"Adults 65 years or older (older adults) account for a disproportionate share of patients with infectious disease (ID) - related hospitalizations and all-cause hospitalizations in the United States," according to background information in the article. From 1980 through 1994, rates of infectious disease hospitalizations increased among older adults, while rates for those younger than 65 years decreased. The number of older adults is expected to increase from 35 million in 2000 to 69 million by 2030, accounting for approximately one fifth of the total U.S. population.
Aaron T. Curns, M.P.H., of the Centers for Disease Control and Prevention, Atlanta, and colleagues, examined the National Hospital Discharge Survey (NHDS) to estimate older adult hospitalization rates from 1990 through 2002. The NHDS is a national probability survey that collects data annually from a sample of about 270,000 inpatient records from approximately 500 hospitals.
From 1990 through 2002, there were approximately 21.4 million ID hospitalizations among older adults, 48 percent of which had an ID as the primary diagnosis. Between 1990 through1992 and 2000 through 2002, there was a 13 percent increase in the ID hospitalization rate, from 449.4 to 507.9 hospitalizations per 10,000 older adults. Nearly half of ID hospitalizations (46 percent) and ID-related hospitalization deaths (48 percent) were associated with lower respiratory tract infections from 2000 through 2002. The hospitalization rates for lower respiratory tract infections and kidney, urinary tract, and bladder infections did not change significantly. The rate for septicemia (infection of the bloodstream), however, increased 22 percent from 50.4 to 61.7 hospitalizations per 10,000 older adults from 1990 through 1992 to 2000 through 2002. Rates for infections of the heart, infections and inflammatory reactions to prosthetic devices, and postoperative infections had the most dramatic growths, with increases of approximately 240 percent, 130 percent and 80 percent, respectively.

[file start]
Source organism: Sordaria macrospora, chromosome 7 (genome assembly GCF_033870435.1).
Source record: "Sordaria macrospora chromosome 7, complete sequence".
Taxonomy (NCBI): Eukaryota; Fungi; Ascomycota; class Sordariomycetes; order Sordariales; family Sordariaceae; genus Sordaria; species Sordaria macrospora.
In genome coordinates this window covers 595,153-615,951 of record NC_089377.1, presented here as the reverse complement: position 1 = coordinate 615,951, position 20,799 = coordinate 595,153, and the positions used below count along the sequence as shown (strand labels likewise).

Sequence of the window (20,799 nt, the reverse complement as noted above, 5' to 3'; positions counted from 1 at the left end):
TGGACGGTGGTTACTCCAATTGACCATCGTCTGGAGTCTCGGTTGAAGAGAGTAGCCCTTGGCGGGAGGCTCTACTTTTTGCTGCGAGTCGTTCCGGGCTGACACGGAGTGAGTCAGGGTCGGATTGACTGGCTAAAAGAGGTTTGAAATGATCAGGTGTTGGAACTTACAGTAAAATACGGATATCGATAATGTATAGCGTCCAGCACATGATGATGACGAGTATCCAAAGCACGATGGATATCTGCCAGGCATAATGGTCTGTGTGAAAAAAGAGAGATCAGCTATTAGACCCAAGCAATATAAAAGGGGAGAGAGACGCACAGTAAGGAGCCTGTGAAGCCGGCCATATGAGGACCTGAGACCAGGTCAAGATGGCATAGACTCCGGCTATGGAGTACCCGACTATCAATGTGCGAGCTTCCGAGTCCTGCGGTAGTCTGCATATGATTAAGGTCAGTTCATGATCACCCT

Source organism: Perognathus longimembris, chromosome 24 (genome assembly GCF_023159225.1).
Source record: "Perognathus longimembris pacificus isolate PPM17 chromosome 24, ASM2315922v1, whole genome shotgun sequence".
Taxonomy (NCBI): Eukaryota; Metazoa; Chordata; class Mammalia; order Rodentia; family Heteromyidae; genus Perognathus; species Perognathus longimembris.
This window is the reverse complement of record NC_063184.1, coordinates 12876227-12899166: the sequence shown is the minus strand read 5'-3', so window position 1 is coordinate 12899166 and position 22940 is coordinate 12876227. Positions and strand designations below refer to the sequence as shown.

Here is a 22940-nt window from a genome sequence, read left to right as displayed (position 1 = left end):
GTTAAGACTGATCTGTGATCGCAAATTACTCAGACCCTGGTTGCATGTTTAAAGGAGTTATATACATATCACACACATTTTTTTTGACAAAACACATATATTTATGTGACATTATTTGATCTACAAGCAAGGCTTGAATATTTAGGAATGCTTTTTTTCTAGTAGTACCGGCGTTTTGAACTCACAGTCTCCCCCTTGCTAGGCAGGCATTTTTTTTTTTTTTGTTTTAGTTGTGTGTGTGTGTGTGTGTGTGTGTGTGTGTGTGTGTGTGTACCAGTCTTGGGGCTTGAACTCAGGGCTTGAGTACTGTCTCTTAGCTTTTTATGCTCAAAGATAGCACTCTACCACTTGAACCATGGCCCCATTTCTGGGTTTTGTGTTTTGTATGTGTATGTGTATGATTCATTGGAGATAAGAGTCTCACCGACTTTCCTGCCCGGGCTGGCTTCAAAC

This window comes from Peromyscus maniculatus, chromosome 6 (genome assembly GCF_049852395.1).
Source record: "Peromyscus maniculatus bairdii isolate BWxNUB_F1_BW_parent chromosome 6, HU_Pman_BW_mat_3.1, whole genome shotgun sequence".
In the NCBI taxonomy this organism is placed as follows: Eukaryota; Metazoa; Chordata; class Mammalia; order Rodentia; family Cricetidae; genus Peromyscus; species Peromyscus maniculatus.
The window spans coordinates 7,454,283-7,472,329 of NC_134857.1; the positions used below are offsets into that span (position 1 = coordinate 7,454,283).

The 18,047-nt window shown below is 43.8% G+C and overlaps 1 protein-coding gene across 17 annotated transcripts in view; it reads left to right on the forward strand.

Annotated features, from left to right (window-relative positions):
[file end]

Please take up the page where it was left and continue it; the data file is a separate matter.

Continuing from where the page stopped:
"The hospitalization rate for IDs increased slightly among the older adult U.S. population during the 13-year study and was associated with the aging of the older adult population," the authors write. "The reduction of ID hospitalization rates among older adults could help attenuate the anticipated increase in the number of hospitalizations among older adults and should be a high priority given the projected population growth among older adults in the United States."
(Arch Intern Med. 2005; 165: 2514 - 2520. Available pre-embargo to the media at www.jamamedia.org.)
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